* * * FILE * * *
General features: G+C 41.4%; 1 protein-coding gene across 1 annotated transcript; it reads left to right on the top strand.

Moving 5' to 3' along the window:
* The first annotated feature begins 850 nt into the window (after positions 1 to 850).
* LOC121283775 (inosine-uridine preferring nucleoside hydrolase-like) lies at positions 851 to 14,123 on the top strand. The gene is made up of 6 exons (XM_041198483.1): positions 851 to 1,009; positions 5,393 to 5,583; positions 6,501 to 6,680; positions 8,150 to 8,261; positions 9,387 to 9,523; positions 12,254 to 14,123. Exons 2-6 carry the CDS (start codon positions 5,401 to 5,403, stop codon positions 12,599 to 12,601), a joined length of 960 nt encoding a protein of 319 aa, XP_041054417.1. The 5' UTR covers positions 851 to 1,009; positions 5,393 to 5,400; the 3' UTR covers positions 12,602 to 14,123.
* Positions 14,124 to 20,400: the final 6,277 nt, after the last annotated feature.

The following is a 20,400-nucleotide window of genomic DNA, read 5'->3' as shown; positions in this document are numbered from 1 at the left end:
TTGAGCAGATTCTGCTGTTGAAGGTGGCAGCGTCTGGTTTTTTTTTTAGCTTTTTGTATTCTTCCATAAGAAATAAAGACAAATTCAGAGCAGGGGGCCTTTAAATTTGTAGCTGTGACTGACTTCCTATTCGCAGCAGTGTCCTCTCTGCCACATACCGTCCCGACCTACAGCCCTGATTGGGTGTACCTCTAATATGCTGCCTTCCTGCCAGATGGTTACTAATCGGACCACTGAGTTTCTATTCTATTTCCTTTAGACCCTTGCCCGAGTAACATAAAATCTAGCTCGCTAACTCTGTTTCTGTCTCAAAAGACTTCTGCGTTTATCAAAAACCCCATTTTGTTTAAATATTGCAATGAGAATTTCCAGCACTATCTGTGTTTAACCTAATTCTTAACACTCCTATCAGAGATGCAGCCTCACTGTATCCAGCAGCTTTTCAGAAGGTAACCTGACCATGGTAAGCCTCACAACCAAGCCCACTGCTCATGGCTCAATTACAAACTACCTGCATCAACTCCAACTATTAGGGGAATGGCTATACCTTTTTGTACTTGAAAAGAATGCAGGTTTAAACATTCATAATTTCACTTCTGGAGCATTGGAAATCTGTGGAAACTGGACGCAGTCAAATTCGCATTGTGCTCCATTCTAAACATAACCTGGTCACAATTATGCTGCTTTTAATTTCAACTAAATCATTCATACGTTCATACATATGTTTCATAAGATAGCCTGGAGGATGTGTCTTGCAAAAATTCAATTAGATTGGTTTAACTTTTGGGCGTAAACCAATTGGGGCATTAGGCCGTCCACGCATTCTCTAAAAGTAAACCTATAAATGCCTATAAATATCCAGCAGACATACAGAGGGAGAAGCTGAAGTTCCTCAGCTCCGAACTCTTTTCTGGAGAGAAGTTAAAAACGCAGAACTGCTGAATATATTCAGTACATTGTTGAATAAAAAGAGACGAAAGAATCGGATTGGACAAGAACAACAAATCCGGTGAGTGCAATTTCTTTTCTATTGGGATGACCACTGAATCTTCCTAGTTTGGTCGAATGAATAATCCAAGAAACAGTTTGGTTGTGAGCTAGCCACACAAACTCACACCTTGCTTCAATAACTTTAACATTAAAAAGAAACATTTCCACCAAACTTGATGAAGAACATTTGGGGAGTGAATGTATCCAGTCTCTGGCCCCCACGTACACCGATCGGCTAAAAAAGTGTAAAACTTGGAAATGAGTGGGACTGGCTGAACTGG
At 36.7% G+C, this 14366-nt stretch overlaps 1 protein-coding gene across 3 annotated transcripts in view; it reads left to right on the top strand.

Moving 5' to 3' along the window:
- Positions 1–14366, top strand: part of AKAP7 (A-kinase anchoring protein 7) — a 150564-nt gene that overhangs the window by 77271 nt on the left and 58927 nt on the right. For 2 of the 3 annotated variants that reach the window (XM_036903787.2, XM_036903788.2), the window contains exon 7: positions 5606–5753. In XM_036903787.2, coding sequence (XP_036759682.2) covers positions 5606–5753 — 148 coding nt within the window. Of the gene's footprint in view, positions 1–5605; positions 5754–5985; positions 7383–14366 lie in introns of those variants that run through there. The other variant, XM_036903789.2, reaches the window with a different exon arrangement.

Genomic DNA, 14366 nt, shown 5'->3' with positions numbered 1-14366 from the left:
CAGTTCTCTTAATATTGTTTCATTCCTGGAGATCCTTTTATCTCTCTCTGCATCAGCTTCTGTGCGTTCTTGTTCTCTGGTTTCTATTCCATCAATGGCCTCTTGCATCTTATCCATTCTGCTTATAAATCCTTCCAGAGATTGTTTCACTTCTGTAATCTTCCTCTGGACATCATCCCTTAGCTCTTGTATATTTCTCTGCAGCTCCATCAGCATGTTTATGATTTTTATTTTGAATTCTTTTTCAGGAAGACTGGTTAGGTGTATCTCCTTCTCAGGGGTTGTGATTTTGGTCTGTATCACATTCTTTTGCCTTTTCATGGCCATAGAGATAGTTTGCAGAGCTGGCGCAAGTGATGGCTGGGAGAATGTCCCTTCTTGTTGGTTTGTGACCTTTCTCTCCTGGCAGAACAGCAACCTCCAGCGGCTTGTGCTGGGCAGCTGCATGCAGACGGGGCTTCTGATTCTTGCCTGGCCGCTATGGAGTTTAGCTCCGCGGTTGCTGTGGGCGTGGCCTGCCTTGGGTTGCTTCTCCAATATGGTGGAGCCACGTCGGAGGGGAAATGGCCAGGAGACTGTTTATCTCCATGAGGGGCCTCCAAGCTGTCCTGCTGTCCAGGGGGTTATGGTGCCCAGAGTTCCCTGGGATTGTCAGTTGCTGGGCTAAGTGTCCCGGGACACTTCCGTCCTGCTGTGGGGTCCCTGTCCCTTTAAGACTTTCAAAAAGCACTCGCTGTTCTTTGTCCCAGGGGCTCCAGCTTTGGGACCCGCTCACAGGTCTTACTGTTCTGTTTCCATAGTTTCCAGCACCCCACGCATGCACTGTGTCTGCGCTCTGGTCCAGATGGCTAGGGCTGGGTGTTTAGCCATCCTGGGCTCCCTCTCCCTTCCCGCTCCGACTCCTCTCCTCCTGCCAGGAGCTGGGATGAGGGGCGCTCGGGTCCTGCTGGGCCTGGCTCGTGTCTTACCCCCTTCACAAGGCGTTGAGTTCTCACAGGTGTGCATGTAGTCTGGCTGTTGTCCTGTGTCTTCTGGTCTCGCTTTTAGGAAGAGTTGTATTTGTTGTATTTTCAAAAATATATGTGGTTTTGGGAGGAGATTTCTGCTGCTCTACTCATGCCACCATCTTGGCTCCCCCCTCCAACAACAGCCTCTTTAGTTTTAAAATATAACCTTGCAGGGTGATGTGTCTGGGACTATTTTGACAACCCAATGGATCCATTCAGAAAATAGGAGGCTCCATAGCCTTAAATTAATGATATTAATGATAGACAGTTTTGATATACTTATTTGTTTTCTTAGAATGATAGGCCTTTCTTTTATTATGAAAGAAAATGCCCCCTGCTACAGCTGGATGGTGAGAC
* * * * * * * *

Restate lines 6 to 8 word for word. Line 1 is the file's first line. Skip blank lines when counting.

The following is a 20,400-nucleotide window of genomic DNA, read 5'->3' as shown; positions in this document are numbered from 1 at the left end:
TTGAGCAGATTCTGCTGTTGAAGGTGGCAGCGTCTGGTTTTTTTTTTAGCTTTTTGTATTCTTCCATAAGAAATAAAGACAAATTCAGAGCAGGGGGCCTTTAAATTTGTAGCTGTGACTGACTTCCTATTCGCAGCAGTGTCCTCTCTGCCACATACCGTCCCGACCTACAGCCCTGATTGGGTGTACCTCTAATATGCTGCCTTCCTGCCAGATGGTTACTAATCGGACCACTGAGTTTCTATTCTATTTCCTTTAGACCCTTGCCCGAGTAACATAAAATCTAGCTCGCTAACTCTGTTTCTGTCTCAAAAGACTTCTGCGTTTATCAAAAACCCCATTTTGTTTAAATATTGCAATGAGAATTTCCAGCACTATCTGTGTTTAACCTAATTCTTAACACTCCTATCAGAGATGCAGCCTCACTGTATCCAGCAGCTTTTCAGAAGGTAACCTGACCATGGTAAGCCTCACAACCAAGCCCACTGCTCATGGCTCAATTACAAACTACCTGCATCAACTCCAACTATTAGGGGAATGGCTATACCTTTTTGTACTTGAAAAGAATGCAGGTTTAAACATTCATAATTTCACTTCTGGAGCATTGGAAATCTGTGGAAACTGGACGCAGTCAAATTCGCATTGTGCTCCATTCTAAACATAACCTGGTCACAATTATGCTGCTTTTAATTTCAACTAAATCATTCATACGTTCATACATATGTTTCATAAGATAGCCTGGAGGATGTGTCTTGCAAAAATTCAATTAGATTGGTTTAACTTTTGGGCGTAAACCAATTGGGGCATTAGGCCGTCCACGCATTCTCTAAAAGTAAACCTATAAATGCCTATAAATATCCAGCAGACATACAGAGGGAGAAGCTGAAGTTCCTCAGCTCCGAACTCTTTTCTGGAGAGAAGTTAAAAACGCAGAACTGCTGAATATATTCAGTACATTGTTGAATAAAAAGAGACGAAAGAATCGGATTGGACAAGAACAACAAATCCGGTGAGTGCAATTTCTTTTCTATTGGGATGACCACTGAATCTTCCTAGTTTGGTCGAATGAATAATCCAAGAAACAGTTTGGTTGTGAGCTAGCCACACAAACTCACACCTTGCTTCAATAACTTTAACATTAAAAAGAAACATTTCCACCAAACTTGATGAAGAACATTTGGGGAGTGAATGTATCCAGTCTCTGGCCCCCACGTACACCGATCGGCTAAAAAAGTGTAAAACTTGGAAATGAGTGGGACTGGCTGAACTGG
At 36.7% G+C, this 14366-nt stretch overlaps 1 protein-coding gene across 3 annotated transcripts in view; it reads left to right on the top strand.